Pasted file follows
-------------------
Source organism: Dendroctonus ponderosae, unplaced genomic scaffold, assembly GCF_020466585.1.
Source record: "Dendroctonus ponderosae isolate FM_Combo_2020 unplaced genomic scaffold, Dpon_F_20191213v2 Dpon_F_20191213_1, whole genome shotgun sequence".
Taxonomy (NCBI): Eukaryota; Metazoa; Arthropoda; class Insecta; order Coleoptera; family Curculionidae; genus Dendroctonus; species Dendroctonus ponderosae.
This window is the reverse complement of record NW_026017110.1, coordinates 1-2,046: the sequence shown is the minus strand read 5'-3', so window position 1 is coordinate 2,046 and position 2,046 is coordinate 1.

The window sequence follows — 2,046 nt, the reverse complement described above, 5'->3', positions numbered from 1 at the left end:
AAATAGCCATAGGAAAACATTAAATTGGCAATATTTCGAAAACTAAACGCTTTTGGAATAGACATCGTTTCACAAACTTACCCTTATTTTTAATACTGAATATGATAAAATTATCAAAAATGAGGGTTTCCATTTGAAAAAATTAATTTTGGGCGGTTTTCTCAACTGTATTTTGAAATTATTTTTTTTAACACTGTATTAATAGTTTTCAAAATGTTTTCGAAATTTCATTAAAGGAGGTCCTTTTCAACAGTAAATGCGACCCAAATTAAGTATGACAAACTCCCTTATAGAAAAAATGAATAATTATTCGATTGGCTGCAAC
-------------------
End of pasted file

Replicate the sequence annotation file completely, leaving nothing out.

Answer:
Source organism: Dendroctonus ponderosae, unplaced genomic scaffold, assembly GCF_020466585.1.
Source record: "Dendroctonus ponderosae isolate FM_Combo_2020 unplaced genomic scaffold, Dpon_F_20191213v2 Dpon_F_20191213_1, whole genome shotgun sequence".
Taxonomy (NCBI): Eukaryota; Metazoa; Arthropoda; class Insecta; order Coleoptera; family Curculionidae; genus Dendroctonus; species Dendroctonus ponderosae.
This window is the reverse complement of record NW_026017110.1, coordinates 1-2,046: the sequence shown is the minus strand read 5'-3', so window position 1 is coordinate 2,046 and position 2,046 is coordinate 1.

The window sequence follows — 2,046 nt, the reverse complement described above, 5'->3', positions numbered from 1 at the left end:
AAATAGCCATAGGAAAACATTAAATTGGCAATATTTCGAAAACTAAACGCTTTTGGAATAGACATCGTTTCACAAACTTACCCTTATTTTTAATACTGAATATGATAAAATTATCAAAAATGAGGGTTTCCATTTGAAAAAATTAATTTTGGGCGGTTTTCTCAACTGTATTTTGAAATTATTTTTTTTAACACTGTATTAATAGTTTTCAAAATGTTTTCGAAATTTCATTAAAGGAGGTCCTTTTCAACAGTAAATGCGACCCAAATTAAGTATGACAAACTCCCTTATAGAAAAAATGAATAATTATTCGATTGGCTGCAAC